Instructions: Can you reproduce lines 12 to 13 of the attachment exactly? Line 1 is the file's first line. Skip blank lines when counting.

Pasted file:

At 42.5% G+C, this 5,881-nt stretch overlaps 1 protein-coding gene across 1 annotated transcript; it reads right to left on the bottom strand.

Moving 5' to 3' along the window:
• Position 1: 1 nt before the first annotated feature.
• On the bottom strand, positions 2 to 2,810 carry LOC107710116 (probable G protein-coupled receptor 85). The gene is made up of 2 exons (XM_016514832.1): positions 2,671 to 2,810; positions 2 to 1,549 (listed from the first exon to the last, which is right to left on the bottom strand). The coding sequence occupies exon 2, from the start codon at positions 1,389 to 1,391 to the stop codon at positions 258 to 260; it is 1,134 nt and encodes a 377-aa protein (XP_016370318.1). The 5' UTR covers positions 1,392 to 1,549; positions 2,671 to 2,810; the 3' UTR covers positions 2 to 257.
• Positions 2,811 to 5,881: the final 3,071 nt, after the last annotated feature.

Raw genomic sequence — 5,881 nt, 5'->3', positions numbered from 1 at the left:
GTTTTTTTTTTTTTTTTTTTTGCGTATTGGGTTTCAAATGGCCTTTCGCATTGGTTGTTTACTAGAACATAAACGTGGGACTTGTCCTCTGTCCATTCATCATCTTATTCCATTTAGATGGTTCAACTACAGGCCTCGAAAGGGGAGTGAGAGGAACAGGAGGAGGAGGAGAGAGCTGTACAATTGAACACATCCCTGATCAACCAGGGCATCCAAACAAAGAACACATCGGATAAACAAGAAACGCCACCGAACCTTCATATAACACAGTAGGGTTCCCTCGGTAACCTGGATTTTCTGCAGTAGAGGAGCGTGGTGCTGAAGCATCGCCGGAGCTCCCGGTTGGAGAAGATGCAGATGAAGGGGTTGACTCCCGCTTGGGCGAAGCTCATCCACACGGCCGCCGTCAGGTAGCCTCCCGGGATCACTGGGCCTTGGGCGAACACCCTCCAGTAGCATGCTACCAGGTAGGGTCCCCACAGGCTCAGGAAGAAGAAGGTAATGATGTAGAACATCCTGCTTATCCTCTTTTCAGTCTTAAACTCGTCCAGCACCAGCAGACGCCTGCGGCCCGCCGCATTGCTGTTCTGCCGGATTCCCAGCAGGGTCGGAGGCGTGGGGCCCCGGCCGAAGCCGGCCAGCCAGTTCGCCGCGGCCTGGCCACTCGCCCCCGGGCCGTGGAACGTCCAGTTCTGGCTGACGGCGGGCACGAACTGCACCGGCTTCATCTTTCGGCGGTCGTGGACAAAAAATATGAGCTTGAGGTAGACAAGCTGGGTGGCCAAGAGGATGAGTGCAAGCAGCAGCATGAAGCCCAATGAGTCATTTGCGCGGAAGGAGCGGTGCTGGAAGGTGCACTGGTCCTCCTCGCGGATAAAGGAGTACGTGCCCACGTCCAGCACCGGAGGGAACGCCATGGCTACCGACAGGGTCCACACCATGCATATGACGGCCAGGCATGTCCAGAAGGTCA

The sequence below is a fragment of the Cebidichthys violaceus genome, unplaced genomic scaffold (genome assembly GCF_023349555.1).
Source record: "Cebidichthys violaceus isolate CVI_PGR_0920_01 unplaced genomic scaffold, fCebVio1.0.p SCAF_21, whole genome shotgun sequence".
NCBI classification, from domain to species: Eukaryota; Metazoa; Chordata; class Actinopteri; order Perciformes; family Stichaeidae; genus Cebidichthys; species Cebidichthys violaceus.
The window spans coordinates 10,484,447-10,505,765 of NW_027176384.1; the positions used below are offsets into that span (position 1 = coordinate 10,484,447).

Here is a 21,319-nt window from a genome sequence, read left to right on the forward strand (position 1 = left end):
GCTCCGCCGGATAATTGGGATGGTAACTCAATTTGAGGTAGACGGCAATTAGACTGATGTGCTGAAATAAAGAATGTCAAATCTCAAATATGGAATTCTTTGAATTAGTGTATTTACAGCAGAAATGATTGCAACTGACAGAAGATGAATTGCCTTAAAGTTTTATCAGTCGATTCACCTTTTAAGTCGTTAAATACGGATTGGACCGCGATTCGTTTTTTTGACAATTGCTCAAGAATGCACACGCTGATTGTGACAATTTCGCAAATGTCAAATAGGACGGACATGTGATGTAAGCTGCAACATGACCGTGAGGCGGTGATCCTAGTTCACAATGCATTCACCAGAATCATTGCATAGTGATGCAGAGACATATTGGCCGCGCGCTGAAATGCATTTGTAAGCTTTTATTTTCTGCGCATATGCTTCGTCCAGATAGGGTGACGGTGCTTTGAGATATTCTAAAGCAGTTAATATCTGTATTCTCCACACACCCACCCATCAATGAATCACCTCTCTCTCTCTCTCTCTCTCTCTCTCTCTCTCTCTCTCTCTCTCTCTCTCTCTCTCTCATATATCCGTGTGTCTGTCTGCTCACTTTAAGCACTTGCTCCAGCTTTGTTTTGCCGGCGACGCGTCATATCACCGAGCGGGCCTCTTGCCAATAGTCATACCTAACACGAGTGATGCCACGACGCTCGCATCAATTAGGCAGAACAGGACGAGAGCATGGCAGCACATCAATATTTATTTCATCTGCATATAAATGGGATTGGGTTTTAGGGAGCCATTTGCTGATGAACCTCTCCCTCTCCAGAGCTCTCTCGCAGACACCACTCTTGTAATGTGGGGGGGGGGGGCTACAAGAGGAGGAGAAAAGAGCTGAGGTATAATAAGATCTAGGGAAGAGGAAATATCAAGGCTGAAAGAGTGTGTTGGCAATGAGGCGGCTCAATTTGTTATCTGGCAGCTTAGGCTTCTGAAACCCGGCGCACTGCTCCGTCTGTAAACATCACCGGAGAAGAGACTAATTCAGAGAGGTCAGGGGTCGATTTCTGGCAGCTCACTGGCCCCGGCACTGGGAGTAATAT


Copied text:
Here is a 21,319-nt window from a genome sequence, read left to right on the forward strand (position 1 = left end):
GCTCCGCCGGATAATTGGGATGGTAACTCAATTTGAGGTAGACGGCAATTAGACTGATGTGCTGAAATAAAGAATGTCAAATCTCAAATATGGAATTCTTTGAATTAGTGTATTTACAGCAGAAATGATTGCAACTGACAGAAGATGAATTGCCTTAAAGTTTTATCAGTCGATTCACCTTTTAAGTCGTTAAATACGGATTGGACCGCGATTCGTTTTTTTGACAATTGCTCAAGAATGCACACGCTGATTGTGACAATTTCGCAAATGTCAAATAGGACGGACATGTGATGTAAGCTGCAACATGACCGTGAGGCGGTGATCCTAGTTCACAATGCATTCACCAGAATCATTGCATAGTGATGCAGAGACATATTGGCCGCGCGCTGAAATGCATTTGTAAGCTTTTATTTTCTGCGCATATGCTTCGTCCAGATAGGGTGACGGTGCTTTGAGATATTCTAAAGCAGTTAATATCTGTATTCTCCACACACCCACCCATCAATGAATCACCTCTCTCTCTCTCTCTCTCTCTCTCTCTCTCTCTCTCTCTCTCTCTCTCTCTCTCTCTCATATATCCGTGTGTCTGTCTGCTCACTTTAAGCACTTGCTCCAGCTTTGTTTTGCCGGCGACGCGTCATATCACCGAGCGGGCCTCTTGCCAATAGTCATACCTAACACGAGTGATGCCACGACGCTCGCATCAATTAGGCAGAACAGGACGAGAGCATGGCAGCACATCAATATTTATTTCATCTGCATATAAATGGGATTGGGTTTTAGGGAGCCATTTGCTGATGAACCTCTCCCTCTCCAGAGCTCTCTCGCAGACACCACTCTTGTAATGTGGGGGGGGGGGGCTACAAGAGGAGGAGAAAAGAGCTGAGGTATAATAAGATCTAGGGAAGAGGAAATATCAAGGCTGAAAGAGTGTGTTGGCAATGAGGCGGCTCAATTTGTTATCTGGCAGCTTAGGCTTCTGAAACCCGGCGCACTGCTCCGTCTGTAAACATCACCGGAGAAGAGACTAATTCAGAGAGGTCAGGGGTCGATTTCTGGCAGCTCACTGGCCCCGGCACTGGGAGTAATAT